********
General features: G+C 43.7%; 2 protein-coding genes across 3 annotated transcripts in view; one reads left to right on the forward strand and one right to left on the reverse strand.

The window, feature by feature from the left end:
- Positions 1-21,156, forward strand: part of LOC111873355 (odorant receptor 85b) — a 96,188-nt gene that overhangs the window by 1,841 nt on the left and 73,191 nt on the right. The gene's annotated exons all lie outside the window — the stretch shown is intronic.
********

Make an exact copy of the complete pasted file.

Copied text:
General features: G+C 43.7%; 2 protein-coding genes across 3 annotated transcripts in view; one reads left to right on the forward strand and one right to left on the reverse strand.

The window, feature by feature from the left end:
- Positions 1-21,156, forward strand: part of LOC111873355 (odorant receptor 85b) — a 96,188-nt gene that overhangs the window by 1,841 nt on the left and 73,191 nt on the right. The gene's annotated exons all lie outside the window — the stretch shown is intronic.